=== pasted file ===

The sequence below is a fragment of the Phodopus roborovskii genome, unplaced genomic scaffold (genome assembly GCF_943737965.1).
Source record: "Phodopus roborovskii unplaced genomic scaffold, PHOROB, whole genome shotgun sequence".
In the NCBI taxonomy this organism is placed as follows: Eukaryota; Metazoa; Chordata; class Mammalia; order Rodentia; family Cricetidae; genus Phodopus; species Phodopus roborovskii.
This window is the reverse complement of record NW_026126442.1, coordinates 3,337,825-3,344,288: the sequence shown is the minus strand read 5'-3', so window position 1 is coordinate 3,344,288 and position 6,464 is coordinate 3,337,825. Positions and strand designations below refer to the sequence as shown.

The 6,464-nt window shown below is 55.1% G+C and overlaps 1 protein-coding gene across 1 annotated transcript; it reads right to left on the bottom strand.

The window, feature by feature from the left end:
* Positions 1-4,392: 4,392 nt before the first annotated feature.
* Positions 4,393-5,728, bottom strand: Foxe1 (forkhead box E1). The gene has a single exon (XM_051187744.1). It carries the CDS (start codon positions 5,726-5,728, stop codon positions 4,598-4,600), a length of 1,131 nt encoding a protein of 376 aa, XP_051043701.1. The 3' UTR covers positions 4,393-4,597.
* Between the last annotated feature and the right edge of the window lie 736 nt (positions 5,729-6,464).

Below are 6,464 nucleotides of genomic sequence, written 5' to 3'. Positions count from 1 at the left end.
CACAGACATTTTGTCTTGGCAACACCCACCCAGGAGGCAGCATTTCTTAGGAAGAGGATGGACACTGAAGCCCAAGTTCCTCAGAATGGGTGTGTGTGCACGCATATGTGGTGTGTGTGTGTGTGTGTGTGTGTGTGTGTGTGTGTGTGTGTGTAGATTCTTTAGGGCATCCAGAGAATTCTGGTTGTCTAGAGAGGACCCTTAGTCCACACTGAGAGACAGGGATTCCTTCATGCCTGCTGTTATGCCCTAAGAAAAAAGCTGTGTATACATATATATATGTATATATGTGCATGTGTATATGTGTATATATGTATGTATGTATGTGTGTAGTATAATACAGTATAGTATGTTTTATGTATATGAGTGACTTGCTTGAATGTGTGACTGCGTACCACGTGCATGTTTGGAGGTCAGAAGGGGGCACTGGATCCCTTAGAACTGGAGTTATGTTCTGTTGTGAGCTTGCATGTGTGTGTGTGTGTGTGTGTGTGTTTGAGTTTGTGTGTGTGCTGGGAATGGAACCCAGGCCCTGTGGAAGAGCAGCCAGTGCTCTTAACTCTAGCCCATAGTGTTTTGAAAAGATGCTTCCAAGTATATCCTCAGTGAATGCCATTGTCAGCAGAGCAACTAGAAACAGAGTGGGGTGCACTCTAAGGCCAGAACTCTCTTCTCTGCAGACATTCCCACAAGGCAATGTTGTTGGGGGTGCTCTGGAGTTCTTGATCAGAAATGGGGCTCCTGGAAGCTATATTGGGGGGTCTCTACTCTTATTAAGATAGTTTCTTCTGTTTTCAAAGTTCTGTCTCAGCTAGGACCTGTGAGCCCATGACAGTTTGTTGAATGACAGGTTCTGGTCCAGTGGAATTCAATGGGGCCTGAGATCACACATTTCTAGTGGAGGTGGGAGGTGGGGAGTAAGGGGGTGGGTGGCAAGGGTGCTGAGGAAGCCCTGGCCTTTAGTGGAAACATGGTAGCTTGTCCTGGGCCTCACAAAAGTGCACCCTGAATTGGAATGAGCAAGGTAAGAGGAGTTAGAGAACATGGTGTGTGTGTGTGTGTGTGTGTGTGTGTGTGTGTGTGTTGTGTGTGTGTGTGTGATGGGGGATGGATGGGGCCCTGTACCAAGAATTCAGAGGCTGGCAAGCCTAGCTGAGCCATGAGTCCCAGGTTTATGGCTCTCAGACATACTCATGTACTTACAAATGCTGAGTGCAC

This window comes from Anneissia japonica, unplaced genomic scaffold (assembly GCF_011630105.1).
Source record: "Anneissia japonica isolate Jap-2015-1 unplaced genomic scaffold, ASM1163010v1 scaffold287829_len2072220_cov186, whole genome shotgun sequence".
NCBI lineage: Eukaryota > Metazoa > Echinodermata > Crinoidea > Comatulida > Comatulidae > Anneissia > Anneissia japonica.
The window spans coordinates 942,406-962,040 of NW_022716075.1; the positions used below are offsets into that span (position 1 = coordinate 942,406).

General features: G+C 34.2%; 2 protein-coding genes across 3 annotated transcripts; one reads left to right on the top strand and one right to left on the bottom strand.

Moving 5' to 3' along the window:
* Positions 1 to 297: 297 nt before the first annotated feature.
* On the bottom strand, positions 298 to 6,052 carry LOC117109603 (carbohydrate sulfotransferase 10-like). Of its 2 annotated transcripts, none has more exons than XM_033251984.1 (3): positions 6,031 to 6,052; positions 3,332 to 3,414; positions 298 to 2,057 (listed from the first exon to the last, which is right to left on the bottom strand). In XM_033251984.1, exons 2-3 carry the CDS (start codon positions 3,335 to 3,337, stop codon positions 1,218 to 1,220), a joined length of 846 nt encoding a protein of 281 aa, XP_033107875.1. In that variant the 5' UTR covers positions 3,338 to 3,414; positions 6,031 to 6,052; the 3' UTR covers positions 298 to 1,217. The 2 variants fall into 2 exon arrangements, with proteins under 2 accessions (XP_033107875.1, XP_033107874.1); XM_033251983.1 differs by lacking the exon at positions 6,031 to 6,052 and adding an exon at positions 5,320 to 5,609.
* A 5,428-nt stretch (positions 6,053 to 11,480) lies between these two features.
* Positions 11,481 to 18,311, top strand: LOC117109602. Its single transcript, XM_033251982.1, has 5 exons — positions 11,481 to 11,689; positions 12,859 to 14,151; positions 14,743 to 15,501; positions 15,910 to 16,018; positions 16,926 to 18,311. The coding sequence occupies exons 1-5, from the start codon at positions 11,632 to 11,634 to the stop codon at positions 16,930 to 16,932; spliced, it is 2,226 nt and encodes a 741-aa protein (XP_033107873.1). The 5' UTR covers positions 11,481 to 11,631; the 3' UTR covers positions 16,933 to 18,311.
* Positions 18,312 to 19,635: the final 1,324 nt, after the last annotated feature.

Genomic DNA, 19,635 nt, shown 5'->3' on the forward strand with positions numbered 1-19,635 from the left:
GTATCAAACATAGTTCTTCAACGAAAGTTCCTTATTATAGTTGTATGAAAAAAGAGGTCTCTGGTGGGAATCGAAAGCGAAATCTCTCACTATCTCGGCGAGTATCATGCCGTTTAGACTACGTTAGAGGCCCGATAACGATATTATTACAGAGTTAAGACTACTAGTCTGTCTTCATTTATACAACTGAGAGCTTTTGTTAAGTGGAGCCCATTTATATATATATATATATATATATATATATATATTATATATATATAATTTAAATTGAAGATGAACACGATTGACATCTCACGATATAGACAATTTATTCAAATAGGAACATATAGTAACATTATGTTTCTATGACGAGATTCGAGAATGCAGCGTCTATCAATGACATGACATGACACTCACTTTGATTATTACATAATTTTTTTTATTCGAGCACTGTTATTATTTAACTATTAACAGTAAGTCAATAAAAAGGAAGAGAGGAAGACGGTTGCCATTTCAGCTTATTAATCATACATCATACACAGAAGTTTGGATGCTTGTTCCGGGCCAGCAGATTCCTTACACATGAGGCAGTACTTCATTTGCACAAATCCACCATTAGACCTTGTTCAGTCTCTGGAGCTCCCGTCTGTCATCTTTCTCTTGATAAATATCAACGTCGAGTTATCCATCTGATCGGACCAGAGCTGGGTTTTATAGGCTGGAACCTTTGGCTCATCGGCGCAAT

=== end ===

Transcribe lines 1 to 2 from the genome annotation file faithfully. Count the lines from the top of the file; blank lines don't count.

The sequence below is a fragment of the Phodopus roborovskii genome, unplaced genomic scaffold (genome assembly GCF_943737965.1).
Source record: "Phodopus roborovskii unplaced genomic scaffold, PHOROB, whole genome shotgun sequence".